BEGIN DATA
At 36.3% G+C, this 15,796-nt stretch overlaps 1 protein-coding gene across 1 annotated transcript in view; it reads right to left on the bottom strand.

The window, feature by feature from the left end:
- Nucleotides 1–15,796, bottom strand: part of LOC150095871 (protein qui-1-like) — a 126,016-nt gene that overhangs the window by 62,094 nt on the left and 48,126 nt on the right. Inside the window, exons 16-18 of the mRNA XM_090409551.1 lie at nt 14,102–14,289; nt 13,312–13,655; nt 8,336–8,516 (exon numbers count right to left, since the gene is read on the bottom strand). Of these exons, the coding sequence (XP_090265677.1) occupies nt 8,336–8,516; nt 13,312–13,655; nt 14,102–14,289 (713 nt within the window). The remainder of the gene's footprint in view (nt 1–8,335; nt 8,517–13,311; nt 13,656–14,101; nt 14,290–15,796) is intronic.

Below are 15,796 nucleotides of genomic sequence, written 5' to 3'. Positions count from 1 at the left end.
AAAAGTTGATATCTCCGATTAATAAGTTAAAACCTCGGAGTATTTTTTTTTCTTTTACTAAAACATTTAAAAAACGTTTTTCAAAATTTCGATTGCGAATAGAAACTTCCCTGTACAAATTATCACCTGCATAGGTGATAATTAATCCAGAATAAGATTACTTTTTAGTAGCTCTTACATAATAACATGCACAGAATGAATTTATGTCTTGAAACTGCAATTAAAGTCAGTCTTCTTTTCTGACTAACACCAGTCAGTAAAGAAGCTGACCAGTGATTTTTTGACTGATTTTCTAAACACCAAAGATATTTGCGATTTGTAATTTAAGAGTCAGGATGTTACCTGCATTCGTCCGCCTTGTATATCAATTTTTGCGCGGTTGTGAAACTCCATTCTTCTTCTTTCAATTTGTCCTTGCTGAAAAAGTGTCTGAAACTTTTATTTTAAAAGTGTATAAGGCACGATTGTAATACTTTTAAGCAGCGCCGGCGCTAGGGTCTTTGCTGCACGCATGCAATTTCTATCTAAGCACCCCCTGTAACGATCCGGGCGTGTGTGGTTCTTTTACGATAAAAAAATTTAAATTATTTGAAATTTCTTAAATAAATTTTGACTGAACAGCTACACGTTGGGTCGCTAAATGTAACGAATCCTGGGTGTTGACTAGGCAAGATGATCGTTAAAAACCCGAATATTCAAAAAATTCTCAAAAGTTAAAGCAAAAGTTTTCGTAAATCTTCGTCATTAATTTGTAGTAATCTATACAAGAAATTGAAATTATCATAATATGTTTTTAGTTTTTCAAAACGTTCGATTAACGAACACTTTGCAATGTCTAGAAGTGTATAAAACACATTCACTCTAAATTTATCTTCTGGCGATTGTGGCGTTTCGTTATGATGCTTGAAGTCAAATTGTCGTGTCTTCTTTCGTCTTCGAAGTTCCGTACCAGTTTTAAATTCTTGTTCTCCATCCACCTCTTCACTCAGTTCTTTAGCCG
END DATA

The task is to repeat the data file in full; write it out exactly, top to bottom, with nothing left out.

At 36.3% G+C, this 15,796-nt stretch overlaps 1 protein-coding gene across 1 annotated transcript in view; it reads right to left on the bottom strand.

The window, feature by feature from the left end:
- Nucleotides 1–15,796, bottom strand: part of LOC150095871 (protein qui-1-like) — a 126,016-nt gene that overhangs the window by 62,094 nt on the left and 48,126 nt on the right. Inside the window, exons 16-18 of the mRNA XM_090409551.1 lie at nt 14,102–14,289; nt 13,312–13,655; nt 8,336–8,516 (exon numbers count right to left, since the gene is read on the bottom strand). Of these exons, the coding sequence (XP_090265677.1) occupies nt 8,336–8,516; nt 13,312–13,655; nt 14,102–14,289 (713 nt within the window). The remainder of the gene's footprint in view (nt 1–8,335; nt 8,517–13,311; nt 13,656–14,101; nt 14,290–15,796) is intronic.

Below are 15,796 nucleotides of genomic sequence, written 5' to 3'. Positions count from 1 at the left end.
AAAAGTTGATATCTCCGATTAATAAGTTAAAACCTCGGAGTATTTTTTTTTCTTTTACTAAAACATTTAAAAAACGTTTTTCAAAATTTCGATTGCGAATAGAAACTTCCCTGTACAAATTATCACCTGCATAGGTGATAATTAATCCAGAATAAGATTACTTTTTAGTAGCTCTTACATAATAACATGCACAGAATGAATTTATGTCTTGAAACTGCAATTAAAGTCAGTCTTCTTTTCTGACTAACACCAGTCAGTAAAGAAGCTGACCAGTGATTTTTTGACTGATTTTCTAAACACCAAAGATATTTGCGATTTGTAATTTAAGAGTCAGGATGTTACCTGCATTCGTCCGCCTTGTATATCAATTTTTGCGCGGTTGTGAAACTCCATTCTTCTTCTTTCAATTTGTCCTTGCTGAAAAAGTGTCTGAAACTTTTATTTTAAAAGTGTATAAGGCACGATTGTAATACTTTTAAGCAGCGCCGGCGCTAGGGTCTTTGCTGCACGCATGCAATTTCTATCTAAGCACCCCCTGTAACGATCCGGGCGTGTGTGGTTCTTTTACGATAAAAAAATTTAAATTATTTGAAATTTCTTAAATAAATTTTGACTGAACAGCTACACGTTGGGTCGCTAAATGTAACGAATCCTGGGTGTTGACTAGGCAAGATGATCGTTAAAAACCCGAATATTCAAAAAATTCTCAAAAGTTAAAGCAAAAGTTTTCGTAAATCTTCGTCATTAATTTGTAGTAATCTATACAAGAAATTGAAATTATCATAATATGTTTTTAGTTTTTCAAAACGTTCGATTAACGAACACTTTGCAATGTCTAGAAGTGTATAAAACACATTCACTCTAAATTTATCTTCTGGCGATTGTGGCGTTTCGTTATGATGCTTGAAGTCAAATTGTCGTGTCTTCTTTCGTCTTCGAAGTTCCGTACCAGTTTTAAATTCTTGTTCTCCATCCACCTCTTCACTCAGTTCTTTAGCCG